Step aside, Leonardo DiCaprio. Move over, Meryl Streep.
As it turns out, the best actors in the world aren’t found on movie sets in Hollywood, but in the silt and sand of the Indonesian seas.
The world’s most amazing role player is the aptly dubbed Mimic Octopus and it performs daily underwater dramas dressed as some of the ocean’s deadliest creatures. Its ability to quickly transform into sea snakes, a banded sole, or lionfish — no animal is too complex for this master impressionist — makes it one of the most adaptable creatures in all of nature.
The Mimic Octopus is the embodiment of the often cited Darwinian remark:
“It is not the strongest species that survives, nor the most intelligent species that survives. It is the one that is the most adaptable to change.” — Charles Darwin
Adaptation isn’t unique to the animal kingdom; it continues to plays a big role in digital marketing.
Responsive website design.
Adapting to a mobile, multi-screen world
Things were a lot easier for web designers before iPods, mobile phones, and tablets. Internet users browsed strictly on desktop and laptop screens that didn’t vary much in size — which meant most websites looked similar no matter where you viewed them.
But, that all changed when we started surfing the web with our thumbs. In 2014, the majority of internet traffic worldwide came from mobile — and it’s been that way since.
A year later, we spent an average of almost three hours a day on our mobile devices, compared to just 20 minutes in 2008.
This shift resulted in a distaste for “fixed design” websites that couldn’t adjust to the many screen sizes that internet users viewed the web on. To satisfy them, new techniques had to be developed.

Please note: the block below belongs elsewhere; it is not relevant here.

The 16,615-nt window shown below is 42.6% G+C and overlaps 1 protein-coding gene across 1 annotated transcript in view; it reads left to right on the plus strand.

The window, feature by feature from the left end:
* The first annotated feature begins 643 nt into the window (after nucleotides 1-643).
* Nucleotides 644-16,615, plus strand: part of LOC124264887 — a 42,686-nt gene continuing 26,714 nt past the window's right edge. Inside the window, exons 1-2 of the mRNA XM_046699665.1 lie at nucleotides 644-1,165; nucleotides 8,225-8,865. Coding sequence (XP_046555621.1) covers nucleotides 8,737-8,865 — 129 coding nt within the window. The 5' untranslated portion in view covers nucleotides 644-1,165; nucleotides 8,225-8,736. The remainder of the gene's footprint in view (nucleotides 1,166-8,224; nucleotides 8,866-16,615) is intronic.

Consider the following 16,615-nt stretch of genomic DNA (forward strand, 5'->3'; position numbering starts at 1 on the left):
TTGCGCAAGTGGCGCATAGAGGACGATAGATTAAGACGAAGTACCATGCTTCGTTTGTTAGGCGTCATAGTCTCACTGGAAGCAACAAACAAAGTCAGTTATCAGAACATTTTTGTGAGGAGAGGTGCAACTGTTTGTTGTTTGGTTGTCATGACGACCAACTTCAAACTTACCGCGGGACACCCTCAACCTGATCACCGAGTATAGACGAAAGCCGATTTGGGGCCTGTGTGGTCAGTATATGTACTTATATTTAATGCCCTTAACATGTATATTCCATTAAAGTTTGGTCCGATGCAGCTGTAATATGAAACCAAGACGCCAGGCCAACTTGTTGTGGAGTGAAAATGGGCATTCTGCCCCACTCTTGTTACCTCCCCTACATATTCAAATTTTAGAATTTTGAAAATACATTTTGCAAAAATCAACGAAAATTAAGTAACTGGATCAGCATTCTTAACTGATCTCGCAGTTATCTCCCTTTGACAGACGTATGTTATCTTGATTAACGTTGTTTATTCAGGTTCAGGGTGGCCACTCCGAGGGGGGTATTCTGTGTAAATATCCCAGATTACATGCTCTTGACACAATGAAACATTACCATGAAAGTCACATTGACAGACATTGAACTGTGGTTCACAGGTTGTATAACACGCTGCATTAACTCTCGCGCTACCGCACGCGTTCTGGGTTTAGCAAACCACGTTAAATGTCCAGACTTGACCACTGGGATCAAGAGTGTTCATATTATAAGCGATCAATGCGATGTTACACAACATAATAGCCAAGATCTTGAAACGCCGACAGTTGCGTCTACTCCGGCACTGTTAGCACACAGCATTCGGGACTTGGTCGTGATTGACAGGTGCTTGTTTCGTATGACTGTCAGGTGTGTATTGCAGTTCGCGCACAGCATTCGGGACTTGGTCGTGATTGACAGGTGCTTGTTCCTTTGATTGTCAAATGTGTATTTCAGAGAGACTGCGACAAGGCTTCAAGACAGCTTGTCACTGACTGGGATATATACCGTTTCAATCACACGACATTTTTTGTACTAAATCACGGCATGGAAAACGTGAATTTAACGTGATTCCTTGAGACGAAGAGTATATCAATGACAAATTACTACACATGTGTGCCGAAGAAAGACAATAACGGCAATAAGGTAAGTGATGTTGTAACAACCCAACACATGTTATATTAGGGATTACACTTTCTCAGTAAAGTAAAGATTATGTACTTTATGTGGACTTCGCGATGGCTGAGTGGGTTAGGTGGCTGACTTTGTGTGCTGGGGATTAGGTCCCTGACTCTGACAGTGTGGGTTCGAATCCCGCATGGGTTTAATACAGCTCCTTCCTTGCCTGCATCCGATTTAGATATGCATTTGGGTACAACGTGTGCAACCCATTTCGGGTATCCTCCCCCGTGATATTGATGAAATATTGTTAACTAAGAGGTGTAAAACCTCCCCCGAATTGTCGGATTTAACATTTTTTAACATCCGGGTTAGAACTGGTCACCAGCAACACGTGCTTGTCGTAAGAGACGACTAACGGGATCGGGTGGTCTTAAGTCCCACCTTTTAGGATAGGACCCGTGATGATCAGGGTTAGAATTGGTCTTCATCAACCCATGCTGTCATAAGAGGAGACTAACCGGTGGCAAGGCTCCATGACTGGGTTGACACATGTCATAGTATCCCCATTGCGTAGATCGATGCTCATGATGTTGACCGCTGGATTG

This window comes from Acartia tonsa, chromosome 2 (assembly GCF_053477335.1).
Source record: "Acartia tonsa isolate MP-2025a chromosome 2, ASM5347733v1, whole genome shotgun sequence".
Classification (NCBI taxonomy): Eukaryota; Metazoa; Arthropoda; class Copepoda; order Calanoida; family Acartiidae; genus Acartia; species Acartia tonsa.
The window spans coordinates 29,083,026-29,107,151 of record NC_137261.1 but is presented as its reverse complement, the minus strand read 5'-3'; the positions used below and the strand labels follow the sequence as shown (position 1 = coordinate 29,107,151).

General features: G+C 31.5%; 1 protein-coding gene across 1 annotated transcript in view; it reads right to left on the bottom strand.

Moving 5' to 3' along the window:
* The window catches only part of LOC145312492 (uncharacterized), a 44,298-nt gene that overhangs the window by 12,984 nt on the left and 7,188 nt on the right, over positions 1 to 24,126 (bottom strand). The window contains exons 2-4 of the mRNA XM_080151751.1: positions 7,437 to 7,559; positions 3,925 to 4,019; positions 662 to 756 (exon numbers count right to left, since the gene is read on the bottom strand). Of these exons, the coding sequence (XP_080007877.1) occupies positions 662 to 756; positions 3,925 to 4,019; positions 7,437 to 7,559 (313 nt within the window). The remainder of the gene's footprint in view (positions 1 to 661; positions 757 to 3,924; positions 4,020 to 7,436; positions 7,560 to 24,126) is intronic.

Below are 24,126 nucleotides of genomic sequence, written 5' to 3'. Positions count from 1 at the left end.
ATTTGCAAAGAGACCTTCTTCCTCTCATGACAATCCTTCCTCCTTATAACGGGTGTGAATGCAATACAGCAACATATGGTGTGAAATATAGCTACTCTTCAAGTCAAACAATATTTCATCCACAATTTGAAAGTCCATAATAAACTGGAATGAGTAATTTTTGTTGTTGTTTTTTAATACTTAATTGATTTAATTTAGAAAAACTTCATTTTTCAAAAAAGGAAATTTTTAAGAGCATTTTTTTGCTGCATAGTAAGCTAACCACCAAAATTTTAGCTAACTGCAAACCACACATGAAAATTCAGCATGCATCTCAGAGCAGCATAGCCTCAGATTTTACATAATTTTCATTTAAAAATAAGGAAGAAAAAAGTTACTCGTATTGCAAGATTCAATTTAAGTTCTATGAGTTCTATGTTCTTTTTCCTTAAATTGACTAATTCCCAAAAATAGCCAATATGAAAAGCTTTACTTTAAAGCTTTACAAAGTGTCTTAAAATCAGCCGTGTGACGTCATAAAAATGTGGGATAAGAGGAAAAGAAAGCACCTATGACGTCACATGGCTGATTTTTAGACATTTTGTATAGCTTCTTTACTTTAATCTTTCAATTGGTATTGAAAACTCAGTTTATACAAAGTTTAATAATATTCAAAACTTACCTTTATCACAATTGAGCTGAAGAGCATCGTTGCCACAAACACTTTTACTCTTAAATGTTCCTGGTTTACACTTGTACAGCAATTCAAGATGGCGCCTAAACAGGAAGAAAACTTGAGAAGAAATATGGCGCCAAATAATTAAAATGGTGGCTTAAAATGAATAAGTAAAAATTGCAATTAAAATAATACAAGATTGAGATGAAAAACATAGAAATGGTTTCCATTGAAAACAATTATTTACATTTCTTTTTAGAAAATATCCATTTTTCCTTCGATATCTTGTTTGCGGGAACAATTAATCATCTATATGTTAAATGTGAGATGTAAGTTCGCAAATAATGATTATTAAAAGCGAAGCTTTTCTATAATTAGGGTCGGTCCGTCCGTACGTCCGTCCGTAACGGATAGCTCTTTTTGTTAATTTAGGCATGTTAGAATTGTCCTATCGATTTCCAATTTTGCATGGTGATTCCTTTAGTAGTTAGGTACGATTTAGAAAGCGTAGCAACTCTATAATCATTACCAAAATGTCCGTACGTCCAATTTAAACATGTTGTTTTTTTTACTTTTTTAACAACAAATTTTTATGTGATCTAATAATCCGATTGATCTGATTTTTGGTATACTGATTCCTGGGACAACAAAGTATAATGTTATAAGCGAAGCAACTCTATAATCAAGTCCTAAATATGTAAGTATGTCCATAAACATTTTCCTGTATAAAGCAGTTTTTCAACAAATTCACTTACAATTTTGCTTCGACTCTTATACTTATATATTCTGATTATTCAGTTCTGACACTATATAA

Adaptive design and the early days of mobile
When the mobile revolution began several years ago, initially the most popular way to tailor your website to non-desktop users was to create a completely different mobile version of your site.
The major issue with this?
Double the website maintenance. You needed separate SEO campaigns, PPC campaigns, content strategies for both the mobile and desktop versions of your website. But, people made due…
That is until the number of screen sizes and resolutions became too many to keep up with.
This graphic from Ofcom’s 2014 internet usage report shows the variety of our device preferences:
Here’s another visual from Smart Insights, which shows people’s device preference throughout the day:
And to hammer home the point? Look at all the different mobile devices manufactured JUST by Samsung in the “Galaxy” series:
It was becoming clear, as Steve Cartwright explains, that building multiple versions of your website wasn’t going to work.
“These days are gone, the problem with this approach is that just because something is made to be viewed on a mobile device, it doesn’t mean it can be viewed on any and all mobile devices.”
Still, some people clung to adaptive design — until Google chimed in to reveal that their search algorithm would soon change to reward sites that were responsive, and penalize those that weren’t:
“Starting April 21 (2015), we will be expanding our use of mobile-friendliness as a ranking signal. This change will affect mobile searches in all languages worldwide and will have a significant impact in our search results. Consequently, users will find it easier to get relevant, high-quality search results that are optimized for their devices.”
(It should be noted that while at one point responsive websites ranked higher in search results, search engines have adjusted to accommodate adaptive sites as well.)
The message was clear: Adapt to more devices, or become obsolete (at least in search rankings).
By using responsive design.
Responsive design: What is it, and how does it work?